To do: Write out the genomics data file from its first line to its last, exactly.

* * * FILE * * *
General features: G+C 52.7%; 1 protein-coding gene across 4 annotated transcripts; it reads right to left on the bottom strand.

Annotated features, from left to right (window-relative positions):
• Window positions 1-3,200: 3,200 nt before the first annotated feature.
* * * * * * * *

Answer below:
General features: G+C 52.7%; 1 protein-coding gene across 4 annotated transcripts; it reads right to left on the bottom strand.

Annotated features, from left to right (window-relative positions):
• Window positions 1-3,200: 3,200 nt before the first annotated feature.